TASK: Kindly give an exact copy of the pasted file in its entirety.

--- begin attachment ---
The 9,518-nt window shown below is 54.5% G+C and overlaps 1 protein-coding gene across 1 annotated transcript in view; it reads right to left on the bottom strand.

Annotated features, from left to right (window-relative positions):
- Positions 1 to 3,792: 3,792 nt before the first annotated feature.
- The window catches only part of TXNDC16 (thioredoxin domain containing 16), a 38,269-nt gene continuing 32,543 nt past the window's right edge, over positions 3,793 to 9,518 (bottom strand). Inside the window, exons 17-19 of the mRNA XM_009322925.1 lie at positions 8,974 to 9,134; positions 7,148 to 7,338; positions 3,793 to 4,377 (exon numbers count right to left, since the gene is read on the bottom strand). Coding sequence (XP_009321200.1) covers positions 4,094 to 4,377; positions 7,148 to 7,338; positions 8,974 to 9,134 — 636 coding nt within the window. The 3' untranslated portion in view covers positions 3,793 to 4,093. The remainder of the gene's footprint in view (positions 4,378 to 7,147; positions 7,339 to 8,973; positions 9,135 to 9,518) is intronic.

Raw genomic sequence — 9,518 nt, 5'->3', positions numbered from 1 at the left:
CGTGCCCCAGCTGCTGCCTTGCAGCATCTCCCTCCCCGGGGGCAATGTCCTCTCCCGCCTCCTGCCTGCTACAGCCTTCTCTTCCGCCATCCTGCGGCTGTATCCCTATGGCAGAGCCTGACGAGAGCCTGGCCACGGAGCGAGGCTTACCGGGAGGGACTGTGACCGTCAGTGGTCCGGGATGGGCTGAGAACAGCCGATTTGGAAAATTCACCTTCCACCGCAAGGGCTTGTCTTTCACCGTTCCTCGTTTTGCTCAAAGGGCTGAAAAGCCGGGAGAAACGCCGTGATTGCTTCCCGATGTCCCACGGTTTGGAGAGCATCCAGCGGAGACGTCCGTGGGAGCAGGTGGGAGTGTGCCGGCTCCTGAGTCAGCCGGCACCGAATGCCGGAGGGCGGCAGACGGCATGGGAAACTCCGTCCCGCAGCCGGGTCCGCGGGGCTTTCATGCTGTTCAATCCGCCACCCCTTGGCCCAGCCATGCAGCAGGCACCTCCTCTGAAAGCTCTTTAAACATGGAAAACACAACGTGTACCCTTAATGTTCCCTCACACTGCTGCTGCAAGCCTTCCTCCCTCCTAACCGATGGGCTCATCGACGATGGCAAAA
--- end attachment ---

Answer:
The 9,518-nt window shown below is 54.5% G+C and overlaps 1 protein-coding gene across 1 annotated transcript in view; it reads right to left on the bottom strand.

Annotated features, from left to right (window-relative positions):
- Positions 1 to 3,792: 3,792 nt before the first annotated feature.
- The window catches only part of TXNDC16 (thioredoxin domain containing 16), a 38,269-nt gene continuing 32,543 nt past the window's right edge, over positions 3,793 to 9,518 (bottom strand). Inside the window, exons 17-19 of the mRNA XM_009322925.1 lie at positions 8,974 to 9,134; positions 7,148 to 7,338; positions 3,793 to 4,377 (exon numbers count right to left, since the gene is read on the bottom strand). Coding sequence (XP_009321200.1) covers positions 4,094 to 4,377; positions 7,148 to 7,338; positions 8,974 to 9,134 — 636 coding nt within the window. The 3' untranslated portion in view covers positions 3,793 to 4,093. The remainder of the gene's footprint in view (positions 4,378 to 7,147; positions 7,339 to 8,973; positions 9,135 to 9,518) is intronic.

Raw genomic sequence — 9,518 nt, 5'->3', positions numbered from 1 at the left:
CGTGCCCCAGCTGCTGCCTTGCAGCATCTCCCTCCCCGGGGGCAATGTCCTCTCCCGCCTCCTGCCTGCTACAGCCTTCTCTTCCGCCATCCTGCGGCTGTATCCCTATGGCAGAGCCTGACGAGAGCCTGGCCACGGAGCGAGGCTTACCGGGAGGGACTGTGACCGTCAGTGGTCCGGGATGGGCTGAGAACAGCCGATTTGGAAAATTCACCTTCCACCGCAAGGGCTTGTCTTTCACCGTTCCTCGTTTTGCTCAAAGGGCTGAAAAGCCGGGAGAAACGCCGTGATTGCTTCCCGATGTCCCACGGTTTGGAGAGCATCCAGCGGAGACGTCCGTGGGAGCAGGTGGGAGTGTGCCGGCTCCTGAGTCAGCCGGCACCGAATGCCGGAGGGCGGCAGACGGCATGGGAAACTCCGTCCCGCAGCCGGGTCCGCGGGGCTTTCATGCTGTTCAATCCGCCACCCCTTGGCCCAGCCATGCAGCAGGCACCTCCTCTGAAAGCTCTTTAAACATGGAAAACACAACGTGTACCCTTAATGTTCCCTCACACTGCTGCTGCAAGCCTTCCTCCCTCCTAACCGATGGGCTCATCGACGATGGCAAAA